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Oversight of use of open source code crucial as GDPR approaches, says industry expert

Organisations should take steps to improve their oversight of the use of open source code in software deployed within their business before new EU data protection laws begin to apply, an industry expert has said.28 Jun 2017

Mike Pittenger, vice president of security strategy at Black Duck Software, told Out-Law.com that many businesses either remain unaware that they are running popular open source components within their software at all or that security vulnerabilities exist in the versions of that software they are operating. This is despite the profile of open source software security risk being raised by media coverage in recent times, he said.

Failing to manage the security risk properly could lead businesses to being issued with heavy fines under the General Data Protection Regulation (GDPR), which will apply from 25 May 2018, Pittenger said, should security vulnerabilities be exploited by hackers to compromise personal data.

Businesses face fines of up to 4% of their annual global turnover, or €20 million, whichever is the greatest, under the new Regulation.

"The financial penalties are large enough to get everyone's attention, under GDPR," Pittenger said.

He said the GDPR, like the PCI industry standards that apply to credit cards, and US regulations that apply in the health and nuclear energy sector, are alike in that they all require organisations to be aware of IT security vulnerabilities and make a plan for addressing them,

Businesses may have traditionally thought of those requirements as entailing a duty to update software when vendors make them aware that a security vulnerability exists and that a patch is available, Pittinger said. However, he said the increasing adoption of open source code within applications developed by businesses has made it more difficult to stay up-to-date with emerging security risks.

Pittinger said this is because there is no system within the open source community to alert businesses when vulnerabilities are identified in the versions of software they are running. Instead, it is up to businesses to proactively monitor for vulnerability updates and apply any patches released, he said.

"A lot of software organisations build and consume flies under the radar for that because you are not getting patch information or are aware of vulnerabilities in the first place," Pittinger said. "Not getting alerts from the open source community does not exempt you from complying with the GDPR standards."

Earlier this year, Black Duck published a report which outlined the security risks it had identified in software components it had audited.

According to the report, the average commercial software application has 147 unique open source components in it. Black Duck said each application contains, on average, 27 vulnerable open source components and the average age of each publicly known vulnerability it identified was over four years.

Earlier this month, the UK's Information Commissioner's Office (ICO) imposed a £100,000 fine on Gloucester City Council over its failure to fix a weakness in the security of its website, which related to its use of open source software.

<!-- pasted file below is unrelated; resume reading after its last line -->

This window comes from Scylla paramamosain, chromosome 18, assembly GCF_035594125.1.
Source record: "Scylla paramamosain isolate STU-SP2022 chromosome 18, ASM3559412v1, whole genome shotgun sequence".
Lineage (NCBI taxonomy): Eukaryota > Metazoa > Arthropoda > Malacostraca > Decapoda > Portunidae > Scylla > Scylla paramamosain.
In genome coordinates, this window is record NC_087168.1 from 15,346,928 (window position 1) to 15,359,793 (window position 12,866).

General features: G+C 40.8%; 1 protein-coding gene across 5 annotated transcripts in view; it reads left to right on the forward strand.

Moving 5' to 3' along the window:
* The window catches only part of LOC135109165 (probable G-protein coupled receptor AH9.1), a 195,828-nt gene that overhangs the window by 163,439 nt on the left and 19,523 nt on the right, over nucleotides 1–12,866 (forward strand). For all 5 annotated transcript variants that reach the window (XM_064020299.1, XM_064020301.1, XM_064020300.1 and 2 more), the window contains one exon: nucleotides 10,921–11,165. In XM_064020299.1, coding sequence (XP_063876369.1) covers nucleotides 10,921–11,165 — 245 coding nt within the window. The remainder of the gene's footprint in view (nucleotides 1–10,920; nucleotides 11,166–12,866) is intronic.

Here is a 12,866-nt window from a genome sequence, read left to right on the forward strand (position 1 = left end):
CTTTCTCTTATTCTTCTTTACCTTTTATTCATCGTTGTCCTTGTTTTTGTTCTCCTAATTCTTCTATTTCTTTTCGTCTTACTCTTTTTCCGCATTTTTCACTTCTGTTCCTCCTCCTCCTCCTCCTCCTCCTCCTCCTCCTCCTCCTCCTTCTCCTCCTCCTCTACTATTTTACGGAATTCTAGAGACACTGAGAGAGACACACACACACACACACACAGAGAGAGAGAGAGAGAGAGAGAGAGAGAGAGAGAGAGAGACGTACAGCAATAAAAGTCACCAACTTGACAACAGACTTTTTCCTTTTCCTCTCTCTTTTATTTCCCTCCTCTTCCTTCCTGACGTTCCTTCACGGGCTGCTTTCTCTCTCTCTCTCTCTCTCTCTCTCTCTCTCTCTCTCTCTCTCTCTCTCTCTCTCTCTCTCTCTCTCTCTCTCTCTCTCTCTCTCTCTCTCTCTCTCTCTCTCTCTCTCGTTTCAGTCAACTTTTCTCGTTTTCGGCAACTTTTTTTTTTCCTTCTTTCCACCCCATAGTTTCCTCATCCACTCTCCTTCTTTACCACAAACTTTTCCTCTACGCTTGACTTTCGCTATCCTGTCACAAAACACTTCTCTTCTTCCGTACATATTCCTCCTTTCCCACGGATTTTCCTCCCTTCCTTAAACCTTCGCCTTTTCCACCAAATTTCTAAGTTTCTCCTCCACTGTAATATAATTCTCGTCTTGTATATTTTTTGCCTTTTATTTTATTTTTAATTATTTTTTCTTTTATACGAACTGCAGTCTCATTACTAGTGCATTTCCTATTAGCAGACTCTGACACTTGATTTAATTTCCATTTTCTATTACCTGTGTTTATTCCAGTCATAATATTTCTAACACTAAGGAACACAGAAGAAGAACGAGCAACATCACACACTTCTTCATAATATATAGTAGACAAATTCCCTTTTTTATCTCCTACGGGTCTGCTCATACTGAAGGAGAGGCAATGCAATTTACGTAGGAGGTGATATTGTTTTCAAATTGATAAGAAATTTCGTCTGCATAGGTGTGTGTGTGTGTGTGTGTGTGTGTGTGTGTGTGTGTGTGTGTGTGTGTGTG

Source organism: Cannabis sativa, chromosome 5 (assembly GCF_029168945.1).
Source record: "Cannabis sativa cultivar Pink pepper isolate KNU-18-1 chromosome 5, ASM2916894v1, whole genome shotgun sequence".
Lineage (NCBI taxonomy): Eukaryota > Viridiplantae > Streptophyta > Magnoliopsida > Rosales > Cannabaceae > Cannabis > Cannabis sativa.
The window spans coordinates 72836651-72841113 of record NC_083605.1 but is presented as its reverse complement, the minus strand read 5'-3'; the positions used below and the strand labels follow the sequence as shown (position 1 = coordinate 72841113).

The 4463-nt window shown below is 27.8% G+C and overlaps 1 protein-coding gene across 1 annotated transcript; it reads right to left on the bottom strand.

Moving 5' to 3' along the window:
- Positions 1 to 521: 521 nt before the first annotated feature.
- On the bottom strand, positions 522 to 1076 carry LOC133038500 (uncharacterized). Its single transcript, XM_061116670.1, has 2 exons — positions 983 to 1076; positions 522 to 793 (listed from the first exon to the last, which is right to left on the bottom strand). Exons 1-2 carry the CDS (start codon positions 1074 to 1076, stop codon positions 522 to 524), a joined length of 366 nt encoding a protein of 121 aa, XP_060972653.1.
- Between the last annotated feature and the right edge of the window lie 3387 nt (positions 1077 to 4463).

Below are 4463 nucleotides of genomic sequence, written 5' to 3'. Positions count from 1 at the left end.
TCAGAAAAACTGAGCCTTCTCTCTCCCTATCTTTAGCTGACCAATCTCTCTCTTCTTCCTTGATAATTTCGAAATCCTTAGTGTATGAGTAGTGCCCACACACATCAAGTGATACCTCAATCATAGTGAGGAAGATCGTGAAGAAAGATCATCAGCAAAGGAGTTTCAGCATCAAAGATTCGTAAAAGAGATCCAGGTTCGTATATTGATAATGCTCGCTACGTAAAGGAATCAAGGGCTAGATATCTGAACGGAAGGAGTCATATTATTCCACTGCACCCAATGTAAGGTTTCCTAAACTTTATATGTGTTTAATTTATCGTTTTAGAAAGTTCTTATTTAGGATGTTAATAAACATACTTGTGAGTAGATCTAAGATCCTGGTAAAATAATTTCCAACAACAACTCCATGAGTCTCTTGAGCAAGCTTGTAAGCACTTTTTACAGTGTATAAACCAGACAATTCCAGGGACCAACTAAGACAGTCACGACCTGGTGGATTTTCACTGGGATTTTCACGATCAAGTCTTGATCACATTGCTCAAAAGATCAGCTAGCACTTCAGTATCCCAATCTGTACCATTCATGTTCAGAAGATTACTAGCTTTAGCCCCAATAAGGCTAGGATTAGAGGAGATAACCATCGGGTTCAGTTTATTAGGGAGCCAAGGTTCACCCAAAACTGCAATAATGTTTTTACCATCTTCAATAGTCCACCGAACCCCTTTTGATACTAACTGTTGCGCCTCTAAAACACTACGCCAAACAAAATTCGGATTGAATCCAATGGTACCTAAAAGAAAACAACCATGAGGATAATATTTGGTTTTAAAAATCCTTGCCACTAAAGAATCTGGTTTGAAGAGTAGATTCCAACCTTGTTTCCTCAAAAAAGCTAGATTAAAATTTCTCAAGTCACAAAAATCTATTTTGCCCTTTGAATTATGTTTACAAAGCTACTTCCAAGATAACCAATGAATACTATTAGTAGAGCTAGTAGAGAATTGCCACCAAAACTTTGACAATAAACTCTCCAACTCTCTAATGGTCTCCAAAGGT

According to the ICO, Gloucester City Council failed to ensure software it was using was updated to fix a vulnerability in coding known as the 'Heartbleed' bug, which was identified in April 2014 as existing in some versions of encryption software developed by via the open source 'OpenSSL Project'.

Although IT staff at the council flagged the need to update the software, a patch issued for the software was never applied, the ICO said. The patching was "overlooked" at a time when the council was outsourcing its IT to a third party supplier, it said. The vulnerability was exploited by a hacker who was able to access sensitive personal data relating to between 30 and 40 current and former employees of the council.

Pittinger told Out-Law.com that despite widespread publicity about the Heartbleed bug, and availability of a patch to fix the vulnerability, Black Duck had identified it in almost 2% of the code bases it had looked at last year.

The Heartbleed bug was the first time a security vulnerability with a popular open source component was widely publicised, Pittinger said. Since then, however, a further 89 additional vulnerabilities have been identified in OpenSSL, he said.

Use of open source is gaining popularity due to the improved functionality, lower development costs and accelerated time to market that it provides businesses, Pittinger said. However, he said that it is almost impossible for businesses to manually monitor for updates on vulnerabilities spotted within open source code, as about 3,000 new vulnerabilities are identified each year, especially where they are running hundreds or thousands of applications in their organisations.

Pittinger said businesses should consider automating the monitoring process and advised them to apply some due diligence to ensure security risks are properly managed.

"We would recommend going to talk to the head of software development or head of information security and ask them to produce a list of open source components they are using," Pittinger said. "I would also ask them how they compiled that list and how they ensure that nothing slips through."